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Strong Impetus for Climate Action in U.S. – Take Note, Australia

February 11, 2010

If one is to read only the Australian print media, one would be led to believe that Copenhagen was a total dud, climate change is a left-wing conspiracy, China isn’t investing in low-emissions technology, and nothing on climate change will happen in the US. 

With this line of thinking, we can lead ourselves to believe that we can go on as before without worrying about implementing a meaningful climate policy.

I disagree with all the statements above – and strong arguments can be made to support my views on each.

However, for the purposes of this post I would like to focus briefly on the analysis and views of informed US-based observers and politicians, in order to gain a clearer understanding of the drivers, and politics, which may determine a pathway for domestic climate change policy in the United States.

There are those that have argued quite forcefully that emissions trading in the US is dead for the foreseeable future, particularly following the capitulation of the Democrats in the recent Senate election.  Instead, they foresee that the lobbying power of strong vested interests, combined with the desire of ‘progressive’ elements to do what they can to fund climate-pertinent initiatives, will lead to the bill being split into one element covering the range of energy pet projects and another that deals with emissions trading.

However, this may not be the case.  There are proponents of a comprehensive bill, including emissions pricing, from both the left and the right.  The driving-force?: Unleashing American innovation for leading clean-tech  industrial development (in the face of current Chinese State-directed leadership). 

This is a sentiment expressed by Thomas Friedman (the ‘Earth Race’) in the New York Times.  Elsewhere, he quotes Sen. Lindsay Graham (R), to support this view:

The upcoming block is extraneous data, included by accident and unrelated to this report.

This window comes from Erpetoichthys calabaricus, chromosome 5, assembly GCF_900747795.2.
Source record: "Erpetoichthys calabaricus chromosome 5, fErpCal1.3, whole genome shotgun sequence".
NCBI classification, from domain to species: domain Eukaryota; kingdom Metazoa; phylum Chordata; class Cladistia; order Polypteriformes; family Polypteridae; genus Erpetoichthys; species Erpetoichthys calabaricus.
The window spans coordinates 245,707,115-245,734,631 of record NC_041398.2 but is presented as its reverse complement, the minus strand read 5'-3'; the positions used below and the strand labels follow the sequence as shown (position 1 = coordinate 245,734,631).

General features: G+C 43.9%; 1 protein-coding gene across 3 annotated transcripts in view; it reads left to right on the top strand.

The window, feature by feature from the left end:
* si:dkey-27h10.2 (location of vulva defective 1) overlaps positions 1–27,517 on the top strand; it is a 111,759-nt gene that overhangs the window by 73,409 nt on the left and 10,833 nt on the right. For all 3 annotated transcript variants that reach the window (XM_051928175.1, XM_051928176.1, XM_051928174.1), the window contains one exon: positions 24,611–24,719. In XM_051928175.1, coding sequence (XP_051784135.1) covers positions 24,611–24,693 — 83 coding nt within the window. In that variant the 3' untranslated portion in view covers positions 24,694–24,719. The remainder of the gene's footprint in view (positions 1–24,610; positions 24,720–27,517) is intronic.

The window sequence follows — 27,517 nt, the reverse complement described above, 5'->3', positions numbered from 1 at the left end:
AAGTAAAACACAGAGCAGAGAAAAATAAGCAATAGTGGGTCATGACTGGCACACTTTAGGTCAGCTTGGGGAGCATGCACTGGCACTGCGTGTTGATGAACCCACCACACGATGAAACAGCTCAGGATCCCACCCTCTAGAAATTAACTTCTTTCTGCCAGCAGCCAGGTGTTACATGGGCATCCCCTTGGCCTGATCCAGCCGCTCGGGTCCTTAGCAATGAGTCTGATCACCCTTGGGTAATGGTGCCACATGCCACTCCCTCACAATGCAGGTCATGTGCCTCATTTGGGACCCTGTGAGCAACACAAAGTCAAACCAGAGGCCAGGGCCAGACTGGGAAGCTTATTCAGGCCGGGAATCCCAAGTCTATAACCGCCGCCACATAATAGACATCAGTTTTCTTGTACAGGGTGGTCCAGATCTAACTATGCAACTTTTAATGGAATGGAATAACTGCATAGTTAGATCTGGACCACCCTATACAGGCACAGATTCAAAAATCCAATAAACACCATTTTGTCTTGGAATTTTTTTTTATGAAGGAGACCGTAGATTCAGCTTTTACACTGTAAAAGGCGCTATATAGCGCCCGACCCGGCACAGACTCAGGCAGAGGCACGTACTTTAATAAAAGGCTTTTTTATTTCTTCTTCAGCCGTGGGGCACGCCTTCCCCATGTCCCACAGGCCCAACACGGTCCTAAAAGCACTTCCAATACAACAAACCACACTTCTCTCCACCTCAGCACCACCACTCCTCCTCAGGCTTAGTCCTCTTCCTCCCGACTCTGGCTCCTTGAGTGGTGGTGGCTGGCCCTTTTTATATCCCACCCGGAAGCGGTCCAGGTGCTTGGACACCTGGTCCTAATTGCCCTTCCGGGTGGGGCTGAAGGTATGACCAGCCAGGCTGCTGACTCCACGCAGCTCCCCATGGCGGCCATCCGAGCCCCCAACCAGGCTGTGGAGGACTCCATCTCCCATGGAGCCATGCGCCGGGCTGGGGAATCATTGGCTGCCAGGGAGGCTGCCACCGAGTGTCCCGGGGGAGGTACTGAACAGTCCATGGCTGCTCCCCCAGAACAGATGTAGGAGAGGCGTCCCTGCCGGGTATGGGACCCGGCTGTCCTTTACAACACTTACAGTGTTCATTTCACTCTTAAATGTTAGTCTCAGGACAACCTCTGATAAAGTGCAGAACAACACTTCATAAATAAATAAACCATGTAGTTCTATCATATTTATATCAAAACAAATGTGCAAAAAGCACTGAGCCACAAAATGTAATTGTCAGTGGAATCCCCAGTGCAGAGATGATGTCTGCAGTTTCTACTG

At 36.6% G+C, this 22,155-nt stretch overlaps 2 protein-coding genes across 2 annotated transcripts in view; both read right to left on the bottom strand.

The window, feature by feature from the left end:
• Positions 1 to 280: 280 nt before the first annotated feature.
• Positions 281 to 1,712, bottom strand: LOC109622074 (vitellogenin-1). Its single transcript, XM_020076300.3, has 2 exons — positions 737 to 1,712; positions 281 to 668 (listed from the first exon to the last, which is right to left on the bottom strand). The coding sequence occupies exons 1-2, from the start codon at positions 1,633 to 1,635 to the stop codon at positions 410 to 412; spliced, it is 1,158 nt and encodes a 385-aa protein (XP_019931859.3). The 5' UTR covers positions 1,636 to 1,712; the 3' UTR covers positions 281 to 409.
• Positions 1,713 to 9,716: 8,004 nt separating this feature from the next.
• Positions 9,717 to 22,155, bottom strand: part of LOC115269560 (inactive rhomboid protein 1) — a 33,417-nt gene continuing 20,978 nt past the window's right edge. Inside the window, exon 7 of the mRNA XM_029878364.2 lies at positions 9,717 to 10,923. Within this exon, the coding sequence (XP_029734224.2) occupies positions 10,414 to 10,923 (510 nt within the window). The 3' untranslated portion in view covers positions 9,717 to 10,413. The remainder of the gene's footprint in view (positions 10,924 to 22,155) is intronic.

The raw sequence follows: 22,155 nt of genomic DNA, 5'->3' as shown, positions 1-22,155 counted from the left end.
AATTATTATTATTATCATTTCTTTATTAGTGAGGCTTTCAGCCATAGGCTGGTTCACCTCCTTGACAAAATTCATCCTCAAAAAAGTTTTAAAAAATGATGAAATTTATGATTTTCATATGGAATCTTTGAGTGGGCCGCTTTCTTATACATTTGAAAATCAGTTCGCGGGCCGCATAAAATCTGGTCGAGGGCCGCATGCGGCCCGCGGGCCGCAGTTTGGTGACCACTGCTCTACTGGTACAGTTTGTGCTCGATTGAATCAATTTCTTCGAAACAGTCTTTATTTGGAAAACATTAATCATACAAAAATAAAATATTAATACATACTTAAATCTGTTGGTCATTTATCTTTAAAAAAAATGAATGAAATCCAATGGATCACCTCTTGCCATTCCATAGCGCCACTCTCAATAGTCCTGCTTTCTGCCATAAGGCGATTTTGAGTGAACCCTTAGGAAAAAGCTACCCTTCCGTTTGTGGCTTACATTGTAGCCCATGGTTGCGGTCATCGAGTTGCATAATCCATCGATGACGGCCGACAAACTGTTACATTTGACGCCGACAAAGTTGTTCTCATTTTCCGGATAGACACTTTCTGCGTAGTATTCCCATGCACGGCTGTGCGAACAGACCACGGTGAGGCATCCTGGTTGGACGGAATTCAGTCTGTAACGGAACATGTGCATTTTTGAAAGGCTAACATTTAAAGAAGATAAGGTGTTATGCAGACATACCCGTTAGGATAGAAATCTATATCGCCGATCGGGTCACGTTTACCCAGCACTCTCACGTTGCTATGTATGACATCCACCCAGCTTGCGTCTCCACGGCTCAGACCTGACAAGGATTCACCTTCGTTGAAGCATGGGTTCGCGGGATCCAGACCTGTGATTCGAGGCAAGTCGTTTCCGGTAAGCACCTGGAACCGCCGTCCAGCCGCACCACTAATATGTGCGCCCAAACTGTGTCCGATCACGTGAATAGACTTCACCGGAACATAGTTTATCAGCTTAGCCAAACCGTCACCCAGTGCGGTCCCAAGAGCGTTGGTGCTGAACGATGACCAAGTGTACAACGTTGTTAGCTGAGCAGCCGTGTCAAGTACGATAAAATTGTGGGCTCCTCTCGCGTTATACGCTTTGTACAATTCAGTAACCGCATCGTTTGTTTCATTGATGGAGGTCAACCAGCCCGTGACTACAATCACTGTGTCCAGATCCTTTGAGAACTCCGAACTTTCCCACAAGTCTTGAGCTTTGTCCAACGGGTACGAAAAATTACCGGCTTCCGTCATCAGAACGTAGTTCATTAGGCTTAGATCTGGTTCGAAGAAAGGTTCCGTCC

Every day that we delay trying to find a price for carbon is a day that China uses to dominate the green economy

Graham, a co-sponsor of efforts to reach a House bill (along with Lieberman and Kerry), is further quoted in the NYT:

If the approach is to try to pass some half-assed energy bill and say that’s moving the ball down the road, forget it with me

Friedman is quoted by Michael Tubman at the Pew Centre (‘We Need an Innovation War, not a Trade War’), which clearly holds a similar view related to the requirement to comprehensively address the energy innovation challenge, as identified (inter alia (!)) in its signature of a letter to US senior administration officials, within which the common cause is a vehement criticism (and fear) of the aggressive ‘indigenous innovation’ policy in China which targets sectors including green technology.  The letter is co-signed by entities not normally obvious aggressive climate policy advocates, including the US Chamber of Commerce, and the National Association of manufacturers.

Let us consider the analysis of Robert Stavins at the Belfer Centre at Harvard on the political economy of climate legislation in the United States.

Stavins is essentially optimistic about near-term carbon pricing in the US.  Stavins contends that the obvious track of the failure of Waxman-Markey Bill, thereby leading to ineffective and expensive direct subsidies tied with an element of EPA legislation, is unlikely to emerge.